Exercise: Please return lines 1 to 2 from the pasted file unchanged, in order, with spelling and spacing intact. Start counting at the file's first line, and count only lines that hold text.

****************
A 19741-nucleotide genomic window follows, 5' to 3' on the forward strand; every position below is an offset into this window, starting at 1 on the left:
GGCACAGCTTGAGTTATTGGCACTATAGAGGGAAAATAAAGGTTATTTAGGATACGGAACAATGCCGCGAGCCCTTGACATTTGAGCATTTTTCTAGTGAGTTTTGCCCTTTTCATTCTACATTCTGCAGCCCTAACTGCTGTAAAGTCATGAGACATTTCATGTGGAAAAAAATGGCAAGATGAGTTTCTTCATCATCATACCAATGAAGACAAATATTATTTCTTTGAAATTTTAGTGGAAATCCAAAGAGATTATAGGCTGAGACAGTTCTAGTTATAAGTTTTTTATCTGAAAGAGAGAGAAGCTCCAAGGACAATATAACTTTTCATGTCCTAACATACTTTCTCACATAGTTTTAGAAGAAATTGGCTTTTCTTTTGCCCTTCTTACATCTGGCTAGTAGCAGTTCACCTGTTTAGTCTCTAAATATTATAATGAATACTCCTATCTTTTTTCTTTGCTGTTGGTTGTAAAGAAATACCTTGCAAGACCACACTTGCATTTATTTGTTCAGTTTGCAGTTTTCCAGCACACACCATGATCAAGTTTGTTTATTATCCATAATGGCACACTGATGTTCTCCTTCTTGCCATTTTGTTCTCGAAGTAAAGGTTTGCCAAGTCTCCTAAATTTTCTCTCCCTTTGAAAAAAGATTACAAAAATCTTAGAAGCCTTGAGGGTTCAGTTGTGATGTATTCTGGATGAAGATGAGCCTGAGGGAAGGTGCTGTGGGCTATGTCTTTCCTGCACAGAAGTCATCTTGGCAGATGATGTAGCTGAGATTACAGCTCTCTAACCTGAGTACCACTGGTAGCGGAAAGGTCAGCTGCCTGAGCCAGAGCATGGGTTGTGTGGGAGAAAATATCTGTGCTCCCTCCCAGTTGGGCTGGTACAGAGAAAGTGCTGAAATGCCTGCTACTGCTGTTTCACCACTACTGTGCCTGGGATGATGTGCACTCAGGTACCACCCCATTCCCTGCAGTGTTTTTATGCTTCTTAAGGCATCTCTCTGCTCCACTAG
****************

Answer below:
A 19741-nucleotide genomic window follows, 5' to 3' on the forward strand; every position below is an offset into this window, starting at 1 on the left:
GGCACAGCTTGAGTTATTGGCACTATAGAGGGAAAATAAAGGTTATTTAGGATACGGAACAATGCCGCGAGCCCTTGACATTTGAGCATTTTTCTAGTGAGTTTTGCCCTTTTCATTCTACATTCTGCAGCCCTAACTGCTGTAAAGTCATGAGACATTTCATGTGGAAAAAAATGGCAAGATGAGTTTCTTCATCATCATACCAATGAAGACAAATATTATTTCTTTGAAATTTTAGTGGAAATCCAAAGAGATTATAGGCTGAGACAGTTCTAGTTATAAGTTTTTTATCTGAAAGAGAGAGAAGCTCCAAGGACAATATAACTTTTCATGTCCTAACATACTTTCTCACATAGTTTTAGAAGAAATTGGCTTTTCTTTTGCCCTTCTTACATCTGGCTAGTAGCAGTTCACCTGTTTAGTCTCTAAATATTATAATGAATACTCCTATCTTTTTTCTTTGCTGTTGGTTGTAAAGAAATACCTTGCAAGACCACACTTGCATTTATTTGTTCAGTTTGCAGTTTTCCAGCACACACCATGATCAAGTTTGTTTATTATCCATAATGGCACACTGATGTTCTCCTTCTTGCCATTTTGTTCTCGAAGTAAAGGTTTGCCAAGTCTCCTAAATTTTCTCTCCCTTTGAAAAAAGATTACAAAAATCTTAGAAGCCTTGAGGGTTCAGTTGTGATGTATTCTGGATGAAGATGAGCCTGAGGGAAGGTGCTGTGGGCTATGTCTTTCCTGCACAGAAGTCATCTTGGCAGATGATGTAGCTGAGATTACAGCTCTCTAACCTGAGTACCACTGGTAGCGGAAAGGTCAGCTGCCTGAGCCAGAGCATGGGTTGTGTGGGAGAAAATATCTGTGCTCCCTCCCAGTTGGGCTGGTACAGAGAAAGTGCTGAAATGCCTGCTACTGCTGTTTCACCACTACTGTGCCTGGGATGATGTGCACTCAGGTACCACCCCATTCCCTGCAGTGTTTTTATGCTTCTTAAGGCATCTCTCTGCTCCACTAG